“Praise be to Christ [that] this is the end of the work!”

Laus Christos, f. 105r, Constantinus Africanus, Viaticum, ca. 1220-1244, Z10 76


Medieval scribes were likely just as glad as we are when a large piece of work is completed.  These four lines celebrate the scribe’s completion of a volume containing Constantinus Africanus’ Viaticum and Nicolaus Salernitanus’ Antidotarium, followed by two short texts regarding doses and synonyms for antidotes, which is comprised of 105 folia (pages).  Even today, writing out 105 pages (front and back) in legible, uniform script seems a daunting task.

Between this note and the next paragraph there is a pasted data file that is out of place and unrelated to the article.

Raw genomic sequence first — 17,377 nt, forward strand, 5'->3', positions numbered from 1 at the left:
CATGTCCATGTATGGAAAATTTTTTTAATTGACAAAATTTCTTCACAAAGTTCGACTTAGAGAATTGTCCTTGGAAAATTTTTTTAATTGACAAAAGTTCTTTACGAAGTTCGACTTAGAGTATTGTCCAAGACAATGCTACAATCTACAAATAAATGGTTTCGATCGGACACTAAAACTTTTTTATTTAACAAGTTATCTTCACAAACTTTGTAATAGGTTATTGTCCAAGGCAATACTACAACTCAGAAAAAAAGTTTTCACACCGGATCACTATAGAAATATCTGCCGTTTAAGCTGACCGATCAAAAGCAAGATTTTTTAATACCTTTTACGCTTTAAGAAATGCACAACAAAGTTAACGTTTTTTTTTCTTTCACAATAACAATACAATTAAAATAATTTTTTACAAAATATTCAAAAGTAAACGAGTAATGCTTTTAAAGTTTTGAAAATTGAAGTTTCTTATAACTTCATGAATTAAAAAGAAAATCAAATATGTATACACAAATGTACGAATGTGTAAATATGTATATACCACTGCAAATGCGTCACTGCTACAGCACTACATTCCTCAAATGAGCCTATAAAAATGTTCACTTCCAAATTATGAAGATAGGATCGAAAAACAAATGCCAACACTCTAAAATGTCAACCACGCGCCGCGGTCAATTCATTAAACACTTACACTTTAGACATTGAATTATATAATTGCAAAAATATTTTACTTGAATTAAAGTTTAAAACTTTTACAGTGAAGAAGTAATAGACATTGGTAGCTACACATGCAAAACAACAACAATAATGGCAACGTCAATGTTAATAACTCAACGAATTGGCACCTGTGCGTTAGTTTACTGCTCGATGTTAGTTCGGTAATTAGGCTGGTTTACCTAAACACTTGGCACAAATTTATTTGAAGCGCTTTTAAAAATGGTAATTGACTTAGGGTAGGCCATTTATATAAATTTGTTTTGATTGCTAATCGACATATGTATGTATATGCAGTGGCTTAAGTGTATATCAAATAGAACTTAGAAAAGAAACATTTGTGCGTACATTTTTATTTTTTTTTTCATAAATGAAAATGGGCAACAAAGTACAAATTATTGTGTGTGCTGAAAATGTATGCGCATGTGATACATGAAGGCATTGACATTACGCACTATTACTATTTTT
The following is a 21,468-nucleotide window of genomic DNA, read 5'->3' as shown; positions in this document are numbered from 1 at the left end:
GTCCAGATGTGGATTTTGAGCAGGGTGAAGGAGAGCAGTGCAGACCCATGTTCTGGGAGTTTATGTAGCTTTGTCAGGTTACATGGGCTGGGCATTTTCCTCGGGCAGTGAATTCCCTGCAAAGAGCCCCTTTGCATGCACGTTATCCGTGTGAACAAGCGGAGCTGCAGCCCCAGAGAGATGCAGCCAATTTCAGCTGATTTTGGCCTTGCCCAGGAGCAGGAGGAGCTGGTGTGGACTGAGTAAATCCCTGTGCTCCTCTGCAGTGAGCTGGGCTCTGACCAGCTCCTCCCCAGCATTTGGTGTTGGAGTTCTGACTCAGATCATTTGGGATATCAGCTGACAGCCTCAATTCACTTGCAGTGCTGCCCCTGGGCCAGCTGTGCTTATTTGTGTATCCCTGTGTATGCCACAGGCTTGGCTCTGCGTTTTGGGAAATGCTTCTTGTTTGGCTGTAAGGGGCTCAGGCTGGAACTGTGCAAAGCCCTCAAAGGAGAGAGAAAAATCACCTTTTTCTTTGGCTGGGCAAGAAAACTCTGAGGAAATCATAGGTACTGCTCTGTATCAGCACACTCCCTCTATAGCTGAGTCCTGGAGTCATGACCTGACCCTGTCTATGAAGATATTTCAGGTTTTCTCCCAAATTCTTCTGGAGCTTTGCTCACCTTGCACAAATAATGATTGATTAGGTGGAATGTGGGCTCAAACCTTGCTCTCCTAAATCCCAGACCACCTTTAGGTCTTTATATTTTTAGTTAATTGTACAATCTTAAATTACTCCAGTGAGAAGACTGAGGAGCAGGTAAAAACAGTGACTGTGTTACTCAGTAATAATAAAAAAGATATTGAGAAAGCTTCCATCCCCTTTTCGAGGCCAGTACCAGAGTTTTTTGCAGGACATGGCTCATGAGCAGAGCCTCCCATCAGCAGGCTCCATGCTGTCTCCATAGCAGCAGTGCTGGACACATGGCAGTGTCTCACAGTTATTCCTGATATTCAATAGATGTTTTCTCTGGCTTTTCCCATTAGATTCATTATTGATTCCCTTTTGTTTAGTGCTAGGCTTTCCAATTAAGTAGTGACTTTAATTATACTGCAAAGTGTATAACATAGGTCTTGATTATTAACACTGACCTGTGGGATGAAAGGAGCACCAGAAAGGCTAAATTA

The Antidotarium Nicolai was written in the 12th century by Nicolaus Salernitanus.  It is a collection of pharmacopoeial remedies in alphabetical order, the first pharmacopoeia written.  It is likely that Nicolaus, a medical school teacher, derived his material from a collective oral tradition which had been put together in Salerno between 1160 and 1200.  The medical school at Salerno was founded in the 9th century and was one of the earliest of its kind in Western Europe.

To learn more about Constantinus and his Viaticum, check out our first #MedievalMonday post here.